There are many ways to use harmonics, fretted notes or a mixture of the two to tune a guitar. There’s no real point in showing a thousand combinations but here’s one method you could use.
The bottom line is there are many notes repeated across the fretboard and you can use any of them to aid with guitar tuning. For instance, between the open strings and the twelfth fret there are seven A’s. You can use any one of them as a reference to tune an ‘A’ on another string, providing of course the first one is already tuned to correct pitch. Even though they won’t all be in the same octave, a little amount of experience is all it takes to get used to hearing and detecting tuning differences between the same note in different octaves. You can of course go past the twelfth fret and find even more of the same note.
Realising this becomes useful for when you are averaging out the tuning across the neck. To understand why you would want to do this requires an understanding of a problem that arises with tuning fretted instruments with more than one string.
The guitar tuning problem
Fretted instruments, such as the guitar, suffer a minor drawback when it comes to trying to get them evenly tuned. Even the most expensive guitar cannot be tuned perfectly along the whole neck because it’s design makes it impossible. While a good guitar can keep tuning inconsistencies to a minimum and hardly noticeable, cheap and badly maintained guitars sometimes have very noticeable tuning problems.
Without getting technical, the reason the guitar cannot be perfectly tuned is because fret spacing is calculated using a set formula which is based on scale length and one theoretically perfect string. Unfortunately, scale length is the only constant used in the formula, but in the real world there are many variables that can affect the ideal fret spacing. String gauge, material type, temperature, tension and height among other factors all need to be taken into account to get the ideal fret placement on the neck. Unfortunately this means the fret spacing would need to be different for every string and this isn’t very practical (even though it has been done) so an acceptable average is what we end up with.
Intonation has a few meanings but when talking about guitar tuning, we are referring to the pitch accuracy with respect to the fret placement. As described above, we encounter a few technical problems with the design of fretted instruments. The thick E string will behave slightly different from the thin E string because of their physical size differences, especially when being stretched by the fretting hand pressing down on them. Because the frets are in a fixed position, it’s possible to get a better “average tuning” across the neck by giving each string a slightly different scale length. Ever wondered why the saddle is set at a slight angle on an acoustic guitar?. Well now you know!.
On most electric guitars the intonation is adjustable via small screws at the bridge. Many amateurs are either unaware of this or sometimes just unsure how to set them up. If these aren’t set correctly then you get all sorts of tuning problems so it’s important to check these are set properly. It’s very simple to do. The best method is with the aid of an electronic tuner but can also be done by ear.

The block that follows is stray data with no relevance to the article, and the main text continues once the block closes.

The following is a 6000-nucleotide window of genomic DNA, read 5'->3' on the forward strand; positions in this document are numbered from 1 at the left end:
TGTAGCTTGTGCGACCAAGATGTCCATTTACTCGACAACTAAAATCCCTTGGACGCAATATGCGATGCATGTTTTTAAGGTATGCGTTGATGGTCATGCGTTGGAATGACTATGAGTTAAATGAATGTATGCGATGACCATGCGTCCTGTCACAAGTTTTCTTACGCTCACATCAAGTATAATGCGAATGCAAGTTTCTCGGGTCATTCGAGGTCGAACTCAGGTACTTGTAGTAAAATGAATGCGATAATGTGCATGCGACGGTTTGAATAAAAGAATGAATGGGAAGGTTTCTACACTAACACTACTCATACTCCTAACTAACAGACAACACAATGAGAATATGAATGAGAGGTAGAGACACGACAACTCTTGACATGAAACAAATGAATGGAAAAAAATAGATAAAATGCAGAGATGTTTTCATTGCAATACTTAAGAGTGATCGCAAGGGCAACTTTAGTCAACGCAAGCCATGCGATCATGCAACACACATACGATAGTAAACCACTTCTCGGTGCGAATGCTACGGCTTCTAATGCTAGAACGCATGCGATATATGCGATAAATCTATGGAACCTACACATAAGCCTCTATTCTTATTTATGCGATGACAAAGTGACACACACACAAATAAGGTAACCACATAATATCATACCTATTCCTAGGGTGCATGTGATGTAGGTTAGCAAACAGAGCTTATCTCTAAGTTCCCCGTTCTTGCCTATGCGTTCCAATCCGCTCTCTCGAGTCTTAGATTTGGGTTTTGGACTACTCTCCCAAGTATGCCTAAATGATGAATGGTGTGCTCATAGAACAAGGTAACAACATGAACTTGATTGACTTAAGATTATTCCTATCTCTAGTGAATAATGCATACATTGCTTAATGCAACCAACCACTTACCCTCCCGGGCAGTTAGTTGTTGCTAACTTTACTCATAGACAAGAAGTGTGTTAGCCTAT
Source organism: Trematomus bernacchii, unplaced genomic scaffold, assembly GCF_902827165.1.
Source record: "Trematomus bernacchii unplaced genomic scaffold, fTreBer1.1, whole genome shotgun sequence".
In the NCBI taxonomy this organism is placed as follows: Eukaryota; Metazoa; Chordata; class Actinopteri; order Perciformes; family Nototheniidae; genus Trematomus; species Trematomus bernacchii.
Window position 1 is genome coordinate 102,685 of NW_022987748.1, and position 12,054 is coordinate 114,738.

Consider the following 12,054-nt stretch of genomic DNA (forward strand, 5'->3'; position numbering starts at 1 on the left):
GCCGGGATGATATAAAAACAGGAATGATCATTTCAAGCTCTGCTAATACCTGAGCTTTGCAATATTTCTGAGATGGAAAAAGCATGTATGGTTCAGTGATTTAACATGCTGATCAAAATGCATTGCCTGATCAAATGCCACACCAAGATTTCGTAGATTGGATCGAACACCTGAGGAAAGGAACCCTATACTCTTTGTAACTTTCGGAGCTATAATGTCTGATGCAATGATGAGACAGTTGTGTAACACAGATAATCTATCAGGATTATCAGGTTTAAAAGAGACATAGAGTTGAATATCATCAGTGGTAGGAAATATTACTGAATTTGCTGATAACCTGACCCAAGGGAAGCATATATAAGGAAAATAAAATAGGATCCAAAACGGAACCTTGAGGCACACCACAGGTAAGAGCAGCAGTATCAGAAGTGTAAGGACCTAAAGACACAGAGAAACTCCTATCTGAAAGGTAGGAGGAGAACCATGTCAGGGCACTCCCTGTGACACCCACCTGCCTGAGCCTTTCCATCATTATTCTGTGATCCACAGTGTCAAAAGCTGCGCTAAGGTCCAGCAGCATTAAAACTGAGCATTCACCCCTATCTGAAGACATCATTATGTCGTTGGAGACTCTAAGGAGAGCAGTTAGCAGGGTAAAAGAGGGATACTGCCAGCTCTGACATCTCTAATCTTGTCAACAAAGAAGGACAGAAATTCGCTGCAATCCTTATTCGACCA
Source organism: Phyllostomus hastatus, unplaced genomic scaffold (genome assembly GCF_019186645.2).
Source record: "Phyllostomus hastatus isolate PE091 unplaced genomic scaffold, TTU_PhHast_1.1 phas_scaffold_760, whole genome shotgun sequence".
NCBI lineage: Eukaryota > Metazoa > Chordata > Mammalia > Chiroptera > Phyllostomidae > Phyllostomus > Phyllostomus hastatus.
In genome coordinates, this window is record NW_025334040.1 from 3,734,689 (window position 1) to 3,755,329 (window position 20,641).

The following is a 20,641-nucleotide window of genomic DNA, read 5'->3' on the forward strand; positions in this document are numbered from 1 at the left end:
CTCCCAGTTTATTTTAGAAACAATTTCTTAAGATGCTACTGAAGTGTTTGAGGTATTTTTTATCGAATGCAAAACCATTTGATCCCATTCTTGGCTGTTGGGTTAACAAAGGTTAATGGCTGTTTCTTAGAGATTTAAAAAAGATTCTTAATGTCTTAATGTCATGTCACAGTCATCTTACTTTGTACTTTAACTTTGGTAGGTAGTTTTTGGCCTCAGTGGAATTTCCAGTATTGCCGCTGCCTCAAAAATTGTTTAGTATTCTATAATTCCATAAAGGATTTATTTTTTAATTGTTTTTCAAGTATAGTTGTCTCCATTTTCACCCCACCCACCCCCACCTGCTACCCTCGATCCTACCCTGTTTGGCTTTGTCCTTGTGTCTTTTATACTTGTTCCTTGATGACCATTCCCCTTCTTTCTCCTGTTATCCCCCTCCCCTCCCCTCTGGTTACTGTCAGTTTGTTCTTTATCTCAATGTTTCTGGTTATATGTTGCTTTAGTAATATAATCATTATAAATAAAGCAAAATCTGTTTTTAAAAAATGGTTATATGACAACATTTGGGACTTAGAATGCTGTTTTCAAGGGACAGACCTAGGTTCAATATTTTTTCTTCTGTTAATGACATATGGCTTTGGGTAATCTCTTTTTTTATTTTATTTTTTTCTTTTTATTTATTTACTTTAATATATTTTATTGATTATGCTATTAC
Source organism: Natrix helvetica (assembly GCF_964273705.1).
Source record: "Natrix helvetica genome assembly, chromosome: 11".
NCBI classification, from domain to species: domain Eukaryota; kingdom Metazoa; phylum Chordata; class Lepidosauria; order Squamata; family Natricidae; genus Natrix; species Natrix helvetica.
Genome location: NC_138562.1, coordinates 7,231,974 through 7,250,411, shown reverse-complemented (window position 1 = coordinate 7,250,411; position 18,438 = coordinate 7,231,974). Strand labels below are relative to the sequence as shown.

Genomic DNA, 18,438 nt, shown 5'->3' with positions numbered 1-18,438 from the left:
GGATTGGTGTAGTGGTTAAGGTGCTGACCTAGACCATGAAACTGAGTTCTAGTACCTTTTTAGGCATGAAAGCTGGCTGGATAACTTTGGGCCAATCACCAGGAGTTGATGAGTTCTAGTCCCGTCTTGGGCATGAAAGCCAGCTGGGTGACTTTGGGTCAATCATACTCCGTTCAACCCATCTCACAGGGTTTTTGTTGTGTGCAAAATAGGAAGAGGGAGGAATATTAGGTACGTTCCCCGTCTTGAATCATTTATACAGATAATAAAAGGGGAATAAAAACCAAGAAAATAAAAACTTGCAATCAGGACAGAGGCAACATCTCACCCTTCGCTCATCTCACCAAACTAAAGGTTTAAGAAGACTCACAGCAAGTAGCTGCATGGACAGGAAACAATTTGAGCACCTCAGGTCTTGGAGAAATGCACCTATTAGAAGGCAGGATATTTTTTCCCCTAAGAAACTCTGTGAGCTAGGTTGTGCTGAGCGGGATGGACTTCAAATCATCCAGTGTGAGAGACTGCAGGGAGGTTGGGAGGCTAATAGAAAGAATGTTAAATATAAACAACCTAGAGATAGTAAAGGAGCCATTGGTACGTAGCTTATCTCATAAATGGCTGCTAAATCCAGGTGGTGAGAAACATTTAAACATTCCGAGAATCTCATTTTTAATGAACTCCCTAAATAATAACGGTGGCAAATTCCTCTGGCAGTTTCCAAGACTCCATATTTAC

To set the intonation of each string you just need to compare the pitch of the 12th fret harmonic and then the twelfth fret, fretted as normal. If these are different then you adjust the screw (which alters the scale length) until they match. This isn’t hard to do but can be a bit time consuming at first because as you turn the screw, you alter the string tension which changes the pitch, which changes the result. If that doesn’t make sense then don’t worry about it, as soon as you try it out, you’ll see what I mean.
Note also that old strings can cause intonation problems. It’s sometimes very difficult trying to tune a guitar well with old strings even when the intonation is setup ok.
Tuning the strings evenly across the neck
Now down to the nitty gritty. You have a half reasonable guitar, good strings and the intonation is setup correctly. With all these things in place, the guitar probably still needs to be tuned evenly across the neck. If you are lucky and have a real good guitar then this might not be something you need to pay much attention to but just be aware that every guitar will have tuning inconsistencies as you move along the fretboard.
Every time you tune a guitar, with or without an electronic tuner, you should check not just the open strings but also a few other places along the neck as well. If they are noticeably different, then you have to compromise and tune them to an average, or place more importance on the area of the neck you will be playing most.
When I tune a guitar, I usually check the pitch at the open position, fifth fret, twelfth fret and maybe the seventeenth fret for an electric guitar and go for an average on each string if necessary. There is no rule, it’s purely down to what you hear and what you are playing. If you don’t hear anything that bothers you then it doesn’t matter. If you spend most of your time playing past the twelfth fret then let that part of the neck be the priority area for tuning, if you spend most time playing open chords then tune the open strings as priority, or whatever you feel is right for the moment.
The following series of diagrams gives some idea of how you might go about checking the average tuning. There are countless amounts of cross referencing you can do, these are just some of my own preferred tuning checks in no particular order.
Red notes are harmonics and yellow notes are fretted or open strings.
Various Tuning Possibilities..